Informal lease extensions – what’s involved?

13:43 28 August in News & Case Studies

As a leaseholder, you have the statutory right to extend the lease of your residential property under the Leasehold Reform and Urban Development Act 1993. But unless there are at least 21 years left to run on the lease, and you’ve owned the property for a minimum of 2 years, and the freeholder isn’t a charitable housing trust, you won’t be eligible. What can you do?

If you don’t qualify for a statutory lease extension but you are keen to extend the lease on your property, there’s nothing to stop you from approaching your freeholder direct. Any private agreement you negotiate for an informal lease extension will be legally binding, even if you are not following the statutory process. It may also be quicker, and involve lower professional fees.

That said, caution is advised. Without the legal protection of the Leasehold Reform Act, it comes down to the knowledge and skill of the negotiator. Even if you consider yourself to be a property expert, chances are that the freeholders (and most certainly the surveyors acting on their behalf) will have a far greater level of technical and legal expertise that they won’t hesitate to use to their advantage.

The danger is that you may find yourself agreeing to seemingly innocuous new lease terms – ground rent clauses are a favourite feature – that could end up leaving you seriously out of pocket in the longer term and make it hard to sell the property on.

This is why it is essential to have an experienced leasehold valuation surveyor and specialist conveyancing surveyor by your side. Here at South East Leasehold, our Leasehold Team will make sure your interests are protected at every step of the process.

If you do decide to pursue an informal lease extension, here are 6 steps you should take. 

Identify your landlord and assess your chances

Check your lease or the Land Registry if you’re not sure who owns the freehold. Bear in mind that a small private landlord may be more amenable and easier to deal with on an informal basis than a large, professional property investor.

Get a property valuation

Before you enter into any negotiations with your landlord, have a ballpark idea of what your property is worth, and how much a lease extension should approximately cost. Our online calculator will help you get a first idea, while our valuation experts can help you define upper and lower price ranges.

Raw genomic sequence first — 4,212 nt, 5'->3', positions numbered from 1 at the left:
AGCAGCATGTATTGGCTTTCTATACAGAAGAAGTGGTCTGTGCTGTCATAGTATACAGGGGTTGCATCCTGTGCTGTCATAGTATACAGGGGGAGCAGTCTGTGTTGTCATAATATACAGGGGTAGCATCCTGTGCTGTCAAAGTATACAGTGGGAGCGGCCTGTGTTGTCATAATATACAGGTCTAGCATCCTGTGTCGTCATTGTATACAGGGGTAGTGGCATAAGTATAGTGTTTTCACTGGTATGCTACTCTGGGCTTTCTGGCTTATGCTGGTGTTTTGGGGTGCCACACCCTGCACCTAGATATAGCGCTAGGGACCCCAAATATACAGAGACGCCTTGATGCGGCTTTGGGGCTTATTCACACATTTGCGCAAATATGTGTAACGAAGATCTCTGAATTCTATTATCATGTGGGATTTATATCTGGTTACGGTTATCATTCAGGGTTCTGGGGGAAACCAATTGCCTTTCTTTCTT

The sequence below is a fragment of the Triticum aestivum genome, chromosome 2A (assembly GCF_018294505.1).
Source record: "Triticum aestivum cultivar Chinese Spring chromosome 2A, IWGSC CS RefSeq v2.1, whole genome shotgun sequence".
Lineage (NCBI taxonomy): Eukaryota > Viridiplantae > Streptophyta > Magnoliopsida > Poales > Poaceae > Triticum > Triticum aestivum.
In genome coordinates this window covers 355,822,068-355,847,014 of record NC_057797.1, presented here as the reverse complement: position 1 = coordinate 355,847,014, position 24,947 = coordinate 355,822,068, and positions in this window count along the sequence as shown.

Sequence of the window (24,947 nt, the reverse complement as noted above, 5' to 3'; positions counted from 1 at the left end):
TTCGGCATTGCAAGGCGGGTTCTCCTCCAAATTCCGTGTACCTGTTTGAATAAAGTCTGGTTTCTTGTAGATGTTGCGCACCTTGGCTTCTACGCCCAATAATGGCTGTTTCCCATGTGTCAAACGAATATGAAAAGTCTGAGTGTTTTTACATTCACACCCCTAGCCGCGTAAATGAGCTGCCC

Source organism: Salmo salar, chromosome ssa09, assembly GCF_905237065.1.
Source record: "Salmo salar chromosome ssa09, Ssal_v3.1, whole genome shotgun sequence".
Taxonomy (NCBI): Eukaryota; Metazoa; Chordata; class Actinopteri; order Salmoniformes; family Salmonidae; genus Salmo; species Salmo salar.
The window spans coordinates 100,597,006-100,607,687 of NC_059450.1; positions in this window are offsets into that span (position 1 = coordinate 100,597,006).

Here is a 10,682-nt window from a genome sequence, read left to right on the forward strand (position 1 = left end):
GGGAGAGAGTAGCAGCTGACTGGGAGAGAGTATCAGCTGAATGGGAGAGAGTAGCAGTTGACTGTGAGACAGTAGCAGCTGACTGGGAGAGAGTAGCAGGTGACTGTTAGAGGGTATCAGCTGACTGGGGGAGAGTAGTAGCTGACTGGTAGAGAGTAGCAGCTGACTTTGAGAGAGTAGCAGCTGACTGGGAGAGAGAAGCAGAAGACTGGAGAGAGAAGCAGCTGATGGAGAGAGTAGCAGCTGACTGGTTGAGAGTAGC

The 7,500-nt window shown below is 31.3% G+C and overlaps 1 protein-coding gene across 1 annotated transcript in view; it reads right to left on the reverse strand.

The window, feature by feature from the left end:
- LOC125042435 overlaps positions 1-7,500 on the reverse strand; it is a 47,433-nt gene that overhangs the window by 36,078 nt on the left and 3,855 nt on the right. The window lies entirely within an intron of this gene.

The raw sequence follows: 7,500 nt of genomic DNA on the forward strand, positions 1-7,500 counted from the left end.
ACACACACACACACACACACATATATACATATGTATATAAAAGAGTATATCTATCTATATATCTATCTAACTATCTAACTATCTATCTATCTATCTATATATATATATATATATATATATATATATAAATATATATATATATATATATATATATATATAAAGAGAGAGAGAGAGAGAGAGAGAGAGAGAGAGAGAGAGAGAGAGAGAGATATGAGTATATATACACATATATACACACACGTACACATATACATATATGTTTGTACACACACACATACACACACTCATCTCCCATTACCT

Contact your landlord with an offer

Put forward a ‘reasonable’ offer in writing, using South East Leasehold’s expertise to arrive at a fair price that is based on the minimum time of negotiation, and maximum convenience for all parties concerned. Importantly, reserve the right to serve a formal Section 42 Notice if negotiations stall or prove too costly, assuming you are eligible.

Negotiate the freeholder’s counter offer

The freeholder is likely to reply with a counter offer containing less favourable terms than your initial proposal. For instance, they may offer a shorter lease extension, insist on ground rent increases, demand an excessive premium or ask you to pay their legal/surveying fees. With each party having set out their position, negotiations can now start in earnest. Make sure you have an experienced leasehold surveyor on side to advise you and/or negotiate on your behalf to achieve your desired outcome.

Conclude the right agreement

Having entered into voluntary negotiations, both parties will be motivated to reach an informal lease extension agreement. That said, only you know whether or not the proposed terms are acceptable to you. Perhaps you are happy to agree to a shorter lease term with some ground rent, but at a lower premium? Or maybe only a full 90-year lease extension and no ground rent – the terms you would be entitled to under the Leasehold Reform Act – will do?

Don’t forget Plan B

Even with the best will in the world, if the landlord is not prepared to accommodate your requests and the proposed new terms are simply not appealing, the best thing you can do is to call the whole thing off. Reconsider your eligibility for a statutory lease extension, perhaps waiting until you qualify, and then serve Notice instead.

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